A Wizard of Earthsea
How we cite our quotes:
It was not a ghost of human man, nor was it a creature of the Old Powers of Earth, and yet it seemed it might have some link with these. In the Matter of the Dragons, which Ged read very closely, there was a tale of an ancient Dragonlord who had come under the sway of one of the Old Powers, a speaking stone that lay in a far northern land. (4.106)
Ged tries to find out about the shadow monster while he's still on Roke, but it falls outside the usual categories – not a human, not a dragon, not even one of the Old Powers. Most of the other supernatural stuff has popped up in other fantasy works, but the shadow monster … not so much. So, in some ways, we're in the same position as Ged – the shadow monster is new to all of us.
The stars above the hill were no stars his eyes had ever seen. (5.21)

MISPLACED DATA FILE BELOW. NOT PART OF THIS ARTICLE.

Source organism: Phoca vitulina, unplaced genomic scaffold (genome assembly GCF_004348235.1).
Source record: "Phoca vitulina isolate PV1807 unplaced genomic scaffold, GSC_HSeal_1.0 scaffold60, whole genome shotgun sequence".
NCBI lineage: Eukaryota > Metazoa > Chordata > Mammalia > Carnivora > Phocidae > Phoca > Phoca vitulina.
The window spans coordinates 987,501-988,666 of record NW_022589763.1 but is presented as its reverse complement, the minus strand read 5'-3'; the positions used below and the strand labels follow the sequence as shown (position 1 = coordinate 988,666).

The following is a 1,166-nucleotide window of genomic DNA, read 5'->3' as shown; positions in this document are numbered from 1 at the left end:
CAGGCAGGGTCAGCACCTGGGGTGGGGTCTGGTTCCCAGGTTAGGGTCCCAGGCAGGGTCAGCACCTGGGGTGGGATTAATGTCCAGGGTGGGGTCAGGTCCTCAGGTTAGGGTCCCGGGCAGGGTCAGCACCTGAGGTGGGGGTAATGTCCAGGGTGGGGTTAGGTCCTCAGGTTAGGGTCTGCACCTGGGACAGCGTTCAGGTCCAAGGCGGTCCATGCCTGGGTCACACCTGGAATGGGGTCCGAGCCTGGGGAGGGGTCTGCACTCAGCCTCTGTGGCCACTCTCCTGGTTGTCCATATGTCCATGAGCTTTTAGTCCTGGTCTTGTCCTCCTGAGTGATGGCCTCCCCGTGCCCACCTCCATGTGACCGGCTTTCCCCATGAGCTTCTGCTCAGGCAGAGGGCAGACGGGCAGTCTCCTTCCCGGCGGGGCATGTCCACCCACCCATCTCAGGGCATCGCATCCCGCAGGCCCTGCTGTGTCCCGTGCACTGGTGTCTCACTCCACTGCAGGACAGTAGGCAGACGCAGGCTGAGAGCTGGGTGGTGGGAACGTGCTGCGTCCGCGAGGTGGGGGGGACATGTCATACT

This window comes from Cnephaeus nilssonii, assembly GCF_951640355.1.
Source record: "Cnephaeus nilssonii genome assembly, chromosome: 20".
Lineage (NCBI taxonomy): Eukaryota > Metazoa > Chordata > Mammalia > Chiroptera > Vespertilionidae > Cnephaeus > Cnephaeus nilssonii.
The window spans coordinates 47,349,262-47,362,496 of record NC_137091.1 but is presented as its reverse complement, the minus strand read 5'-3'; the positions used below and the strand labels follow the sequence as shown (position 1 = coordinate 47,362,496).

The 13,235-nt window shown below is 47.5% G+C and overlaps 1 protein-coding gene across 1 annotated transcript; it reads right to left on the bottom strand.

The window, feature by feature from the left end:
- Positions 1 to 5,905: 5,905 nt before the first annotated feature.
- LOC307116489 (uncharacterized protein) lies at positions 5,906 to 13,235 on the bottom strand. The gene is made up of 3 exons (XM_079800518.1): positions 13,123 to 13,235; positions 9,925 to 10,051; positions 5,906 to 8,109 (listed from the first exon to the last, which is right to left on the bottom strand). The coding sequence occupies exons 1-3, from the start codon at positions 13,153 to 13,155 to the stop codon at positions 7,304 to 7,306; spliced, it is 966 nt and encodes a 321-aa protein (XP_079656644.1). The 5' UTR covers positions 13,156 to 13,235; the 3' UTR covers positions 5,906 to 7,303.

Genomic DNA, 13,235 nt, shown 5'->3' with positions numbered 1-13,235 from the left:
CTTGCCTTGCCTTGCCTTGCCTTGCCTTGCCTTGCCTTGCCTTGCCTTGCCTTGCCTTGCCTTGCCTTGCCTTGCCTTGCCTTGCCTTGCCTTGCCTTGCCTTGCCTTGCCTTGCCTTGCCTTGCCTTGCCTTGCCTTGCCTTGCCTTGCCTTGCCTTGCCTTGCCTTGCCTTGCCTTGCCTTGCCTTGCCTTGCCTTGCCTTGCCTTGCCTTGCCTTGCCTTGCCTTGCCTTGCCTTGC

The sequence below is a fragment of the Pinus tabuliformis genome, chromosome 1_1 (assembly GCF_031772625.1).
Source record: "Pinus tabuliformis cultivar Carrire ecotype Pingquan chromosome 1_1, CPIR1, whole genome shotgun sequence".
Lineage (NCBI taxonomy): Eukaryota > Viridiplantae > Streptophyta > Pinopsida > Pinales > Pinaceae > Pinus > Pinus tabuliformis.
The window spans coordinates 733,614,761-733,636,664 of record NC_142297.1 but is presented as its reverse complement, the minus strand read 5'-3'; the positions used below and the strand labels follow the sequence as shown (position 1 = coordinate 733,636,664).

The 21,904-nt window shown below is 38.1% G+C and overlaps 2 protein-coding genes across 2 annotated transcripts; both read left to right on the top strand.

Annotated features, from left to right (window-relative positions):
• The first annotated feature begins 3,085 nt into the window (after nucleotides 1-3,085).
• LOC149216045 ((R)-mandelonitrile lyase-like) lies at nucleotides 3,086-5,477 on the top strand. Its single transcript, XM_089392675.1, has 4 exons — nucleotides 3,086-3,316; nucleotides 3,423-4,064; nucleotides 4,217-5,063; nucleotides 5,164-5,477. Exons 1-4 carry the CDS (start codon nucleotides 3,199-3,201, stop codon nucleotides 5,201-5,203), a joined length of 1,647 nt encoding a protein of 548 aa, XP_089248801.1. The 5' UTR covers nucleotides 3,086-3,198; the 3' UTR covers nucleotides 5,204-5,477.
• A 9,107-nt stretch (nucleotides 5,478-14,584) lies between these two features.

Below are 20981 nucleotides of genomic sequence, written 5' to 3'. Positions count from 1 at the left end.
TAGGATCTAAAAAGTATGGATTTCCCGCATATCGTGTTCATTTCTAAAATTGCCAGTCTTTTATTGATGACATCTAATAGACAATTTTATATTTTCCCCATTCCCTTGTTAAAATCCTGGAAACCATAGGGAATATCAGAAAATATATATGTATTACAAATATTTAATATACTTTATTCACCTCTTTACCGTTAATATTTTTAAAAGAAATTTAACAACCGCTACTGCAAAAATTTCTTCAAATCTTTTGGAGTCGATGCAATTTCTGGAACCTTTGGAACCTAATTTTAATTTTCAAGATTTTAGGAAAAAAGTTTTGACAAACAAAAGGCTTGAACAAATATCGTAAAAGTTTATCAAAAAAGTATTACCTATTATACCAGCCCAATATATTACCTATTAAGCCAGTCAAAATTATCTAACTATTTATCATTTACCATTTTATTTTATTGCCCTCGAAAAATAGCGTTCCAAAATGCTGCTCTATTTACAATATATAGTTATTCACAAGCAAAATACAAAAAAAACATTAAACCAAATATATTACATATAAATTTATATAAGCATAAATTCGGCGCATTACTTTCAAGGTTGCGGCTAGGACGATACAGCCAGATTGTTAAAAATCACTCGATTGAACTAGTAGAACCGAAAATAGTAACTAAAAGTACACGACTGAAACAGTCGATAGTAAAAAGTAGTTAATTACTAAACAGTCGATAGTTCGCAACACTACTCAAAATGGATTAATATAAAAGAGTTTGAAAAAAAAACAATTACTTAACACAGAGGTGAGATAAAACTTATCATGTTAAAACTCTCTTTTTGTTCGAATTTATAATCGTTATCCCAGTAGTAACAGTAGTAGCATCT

These are the stars in the land of the dead. We don't see the land of the dead too frequently in fantasy novels, but it's a pretty common thing in earlier mythologies. (For instance, Greek heroes are always going there.) This is another way in which Le Guin plays with our expectations of fantasy – instead of using the traditional fantasy stuff, she uses some earlier mythological stuff.
Just as he turned Ged saw a change in his face, a slurring and shifting of the features, as if for a moment something had changed him, used him, looking out through his eyes sidelong at Ged. (6.60)
We confess that we love when Le Guin describes someone's face as "slurring," which is a word we only use when describing someone who's slurring his or her words. Using it to describe a face blurs the line a bit between stuff and words – which is part of the supernatural in this world.